It’s been 4 long years since Star Trek was rebooted. How does the sequel hold up? Does it still keep the excitement and fun of the 2009 movie or is it as bland as Star Trek: The Original Motion Picture?
Before starting my review of Into Darkness, let me say that, while I had my issues with JJ Abram’s first Star Trek movie, I think he finally made Star Trek accessible to normal people. I wouldn’t dare take anything away from the various TV series’ (except maybe DS9), but the movies have been very inconsistent. There are a few good ones (The Wrath of Khan, First Contact) but Star Trek films have been spotty at best. JJ Abrams took a boring, yet familiar, story and made it enjoyable. Star Trek (2009) wasn’t a great movie with all of its red matter, time travel plot holes, and a villain with a uninteresting agenda. But it was a good movie that showed potential.
Star Trek Into Darkness takes that potential and nearly capitalizes on it.
If you haven’t seen Star Trek (2009), don’t worry, you can walk right into this movie without missing a beat. This movie relies more on winks, nods and outright shoves to the original series.
As Into Darkness begins, Captain Kirk (Chris Pine) leads the Enterprise and its crew on various missions of exploration. He tends to lead with his heart rather than his head and is reprimanded and relieved of his post on the Enterprise. Meanwhile, a former Starfleet officer, John Harrison (Benedict Cumberbatch) instigates several terrorist attacks in retaliation for his treatment from the Federation. After a game-changing attack, Kirk and his crew are sent on a military mission to find Harrison and immediately kill him. It doesn’t take long for Kirk to realize that he may be a pawn in an uncertain game that could cost him the lives of those he serves with.
Chris Pine is finally able to command the screen in his second outing as Captain James T. Kirk. He isn’t just the cocky wannabe who tries to prove his dominance, he is now a cocky leader who wants to do the right thing and will put himself into danger for the safety of his crew.
His bromance with Spock (Zachary Quinto) is still filled with great one-liners and guy-love tension. Spock and Uhura (Zoe Saldana) unfortunately deal with a unnecessary troubled relationship angle that was wasted. If nothing else, it gave Saldana more screen time.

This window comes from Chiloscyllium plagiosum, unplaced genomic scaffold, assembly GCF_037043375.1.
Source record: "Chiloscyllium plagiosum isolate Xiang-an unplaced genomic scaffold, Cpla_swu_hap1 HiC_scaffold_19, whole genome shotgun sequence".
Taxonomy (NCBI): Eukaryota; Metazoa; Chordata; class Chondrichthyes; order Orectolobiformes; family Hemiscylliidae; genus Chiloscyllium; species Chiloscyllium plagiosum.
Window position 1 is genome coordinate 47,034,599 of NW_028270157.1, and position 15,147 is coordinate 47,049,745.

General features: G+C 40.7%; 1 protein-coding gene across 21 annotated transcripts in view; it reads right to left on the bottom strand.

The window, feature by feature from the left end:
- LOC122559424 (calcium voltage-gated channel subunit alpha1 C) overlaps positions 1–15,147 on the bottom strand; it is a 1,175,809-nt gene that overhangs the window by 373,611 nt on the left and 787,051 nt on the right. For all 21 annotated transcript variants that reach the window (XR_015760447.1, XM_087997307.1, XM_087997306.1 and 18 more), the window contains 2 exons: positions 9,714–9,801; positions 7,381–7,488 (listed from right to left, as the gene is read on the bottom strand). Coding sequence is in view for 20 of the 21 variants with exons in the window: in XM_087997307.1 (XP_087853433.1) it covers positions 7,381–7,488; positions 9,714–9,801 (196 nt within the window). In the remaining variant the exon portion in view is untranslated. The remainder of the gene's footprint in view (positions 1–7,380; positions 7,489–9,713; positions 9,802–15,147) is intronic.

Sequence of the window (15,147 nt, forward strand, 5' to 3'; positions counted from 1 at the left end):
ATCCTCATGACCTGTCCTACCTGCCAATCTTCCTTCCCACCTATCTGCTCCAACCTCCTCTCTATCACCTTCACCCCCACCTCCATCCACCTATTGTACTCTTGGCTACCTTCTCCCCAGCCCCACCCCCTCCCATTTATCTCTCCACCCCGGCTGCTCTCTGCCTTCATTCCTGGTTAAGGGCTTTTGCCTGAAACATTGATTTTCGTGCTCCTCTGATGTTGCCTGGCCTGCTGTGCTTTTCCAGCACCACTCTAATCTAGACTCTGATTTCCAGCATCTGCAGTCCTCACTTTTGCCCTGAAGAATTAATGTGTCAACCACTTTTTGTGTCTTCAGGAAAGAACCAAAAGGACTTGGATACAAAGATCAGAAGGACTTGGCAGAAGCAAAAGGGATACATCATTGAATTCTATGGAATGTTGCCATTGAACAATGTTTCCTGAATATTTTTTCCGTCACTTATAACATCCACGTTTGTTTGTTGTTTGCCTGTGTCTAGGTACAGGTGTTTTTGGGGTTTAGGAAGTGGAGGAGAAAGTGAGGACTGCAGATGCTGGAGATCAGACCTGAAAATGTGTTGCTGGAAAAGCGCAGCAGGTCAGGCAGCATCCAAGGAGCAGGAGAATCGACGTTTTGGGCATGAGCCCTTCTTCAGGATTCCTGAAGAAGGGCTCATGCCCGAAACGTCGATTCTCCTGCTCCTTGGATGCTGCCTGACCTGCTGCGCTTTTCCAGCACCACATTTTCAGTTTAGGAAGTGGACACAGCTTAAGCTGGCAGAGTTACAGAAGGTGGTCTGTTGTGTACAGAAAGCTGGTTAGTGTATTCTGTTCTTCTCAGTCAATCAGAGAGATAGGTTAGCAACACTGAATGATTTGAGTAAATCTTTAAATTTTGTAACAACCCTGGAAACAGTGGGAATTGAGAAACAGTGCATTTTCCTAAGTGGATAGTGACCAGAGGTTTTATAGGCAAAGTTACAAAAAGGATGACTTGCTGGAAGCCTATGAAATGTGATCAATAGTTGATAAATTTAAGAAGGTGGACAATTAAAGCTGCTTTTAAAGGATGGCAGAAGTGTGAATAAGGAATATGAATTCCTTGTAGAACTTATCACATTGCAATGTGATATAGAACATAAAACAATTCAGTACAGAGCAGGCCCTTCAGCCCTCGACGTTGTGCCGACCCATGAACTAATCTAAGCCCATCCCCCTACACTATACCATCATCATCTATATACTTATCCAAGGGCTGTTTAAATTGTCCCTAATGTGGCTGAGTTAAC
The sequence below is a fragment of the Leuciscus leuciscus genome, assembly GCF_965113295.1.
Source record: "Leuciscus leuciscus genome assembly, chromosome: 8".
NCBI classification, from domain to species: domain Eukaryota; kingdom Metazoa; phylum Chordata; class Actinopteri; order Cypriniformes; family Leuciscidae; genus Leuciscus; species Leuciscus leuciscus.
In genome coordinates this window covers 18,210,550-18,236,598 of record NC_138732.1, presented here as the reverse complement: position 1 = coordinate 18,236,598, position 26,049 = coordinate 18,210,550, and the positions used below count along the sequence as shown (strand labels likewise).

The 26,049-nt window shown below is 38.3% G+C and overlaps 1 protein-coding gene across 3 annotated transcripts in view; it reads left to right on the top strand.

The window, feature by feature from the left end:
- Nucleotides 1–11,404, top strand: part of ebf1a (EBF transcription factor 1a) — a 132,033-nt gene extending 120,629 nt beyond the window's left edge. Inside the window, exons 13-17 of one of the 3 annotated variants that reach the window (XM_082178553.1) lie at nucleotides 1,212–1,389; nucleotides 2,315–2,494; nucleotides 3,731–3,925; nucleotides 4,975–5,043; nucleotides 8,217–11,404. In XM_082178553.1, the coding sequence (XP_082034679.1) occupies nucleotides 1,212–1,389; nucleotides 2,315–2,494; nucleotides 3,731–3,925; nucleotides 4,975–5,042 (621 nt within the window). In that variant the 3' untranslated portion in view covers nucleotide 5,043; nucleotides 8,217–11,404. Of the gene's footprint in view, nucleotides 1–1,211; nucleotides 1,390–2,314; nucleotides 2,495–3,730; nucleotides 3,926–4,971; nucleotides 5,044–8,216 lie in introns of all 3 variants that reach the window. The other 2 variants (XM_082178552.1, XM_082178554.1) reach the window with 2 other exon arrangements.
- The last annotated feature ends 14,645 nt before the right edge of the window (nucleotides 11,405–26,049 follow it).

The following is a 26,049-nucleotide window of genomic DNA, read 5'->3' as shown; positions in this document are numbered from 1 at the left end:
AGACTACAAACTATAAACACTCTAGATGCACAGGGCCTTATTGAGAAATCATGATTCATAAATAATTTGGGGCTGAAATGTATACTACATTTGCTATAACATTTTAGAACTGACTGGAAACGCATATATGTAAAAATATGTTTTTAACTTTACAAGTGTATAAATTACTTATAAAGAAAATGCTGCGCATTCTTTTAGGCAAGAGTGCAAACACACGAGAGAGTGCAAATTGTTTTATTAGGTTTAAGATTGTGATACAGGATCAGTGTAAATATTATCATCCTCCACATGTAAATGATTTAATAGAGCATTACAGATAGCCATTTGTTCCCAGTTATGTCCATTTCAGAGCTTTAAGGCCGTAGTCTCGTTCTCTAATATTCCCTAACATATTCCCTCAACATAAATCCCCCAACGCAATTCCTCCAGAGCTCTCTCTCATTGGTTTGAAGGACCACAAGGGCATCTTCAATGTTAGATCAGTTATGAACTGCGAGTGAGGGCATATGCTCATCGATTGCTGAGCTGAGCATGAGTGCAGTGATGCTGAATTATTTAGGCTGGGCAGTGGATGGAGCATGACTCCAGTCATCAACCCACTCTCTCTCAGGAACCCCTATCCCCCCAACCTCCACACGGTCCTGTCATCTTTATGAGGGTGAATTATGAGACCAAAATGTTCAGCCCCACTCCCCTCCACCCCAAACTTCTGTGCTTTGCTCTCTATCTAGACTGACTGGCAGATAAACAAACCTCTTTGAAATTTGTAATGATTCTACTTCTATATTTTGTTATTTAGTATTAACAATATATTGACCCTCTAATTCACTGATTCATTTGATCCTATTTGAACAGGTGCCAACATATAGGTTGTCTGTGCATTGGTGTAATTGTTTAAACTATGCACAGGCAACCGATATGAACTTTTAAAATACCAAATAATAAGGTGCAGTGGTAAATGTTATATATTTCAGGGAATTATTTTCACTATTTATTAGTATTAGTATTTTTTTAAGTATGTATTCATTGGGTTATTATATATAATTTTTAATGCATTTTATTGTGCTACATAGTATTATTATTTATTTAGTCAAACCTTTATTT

Benedict Cumberbatch has the acting range and prowess to command the screen. My only wish is that he was established as a stronger villain. Don’t get me wrong, he was good, but he didn’t get hardly enough time to monologue or give us reasons to hate him.
The problem with these Star Trek movies is that the supporting cast is so good and you want to see more of them, instead of the typical Kirk and Spock show. Bones had some great one-liners in this movie but Karl Urban captures the role so perfectly that I wanted to see more drama involving him. Even Anton Yelchin, who plays the Chekhov, can act circles around the leads, doesn’t get a chance to and I wouldn’t mind seeing it. Simon Pegg gets plenty of screen time and none of it is wasted. I think he’ll be moving on with JJ Abrams to the next Star Wars movie.
JJ Abrams knows how to cast a movie, so I don’t think he’ll have an issue when he directs Star Wars. But that’s another article for another time.
Abrams nails the pacing. Siting at just over 2 hours, you’d think it should drag at parts, but it had my complete attention. I may not have guffawed as much as I did in Iron Man 3, but that rested solely on Robert Downey Jr’s efforts. Star Trek shares the humor among the characters equally.
This is a great Summer movie. Many Trek fans will hate it because it’s just that…a Summer Blockbuster. Granted there are plot holes, but what sci-fi movie doesn’t have them. Star Trek Into Darkness is meant to be a fun ride that keeps the characters you love relatable and relevant. And it succeeds.
My hope for the future of this series is that a new director comes in and doesn’t try to mimic Abram’s look. Also, there have been enough references to the old series and it should move on and show us something that we’ve never seen before. Enough with the retread, I want to see them “boldly go where no one has before.”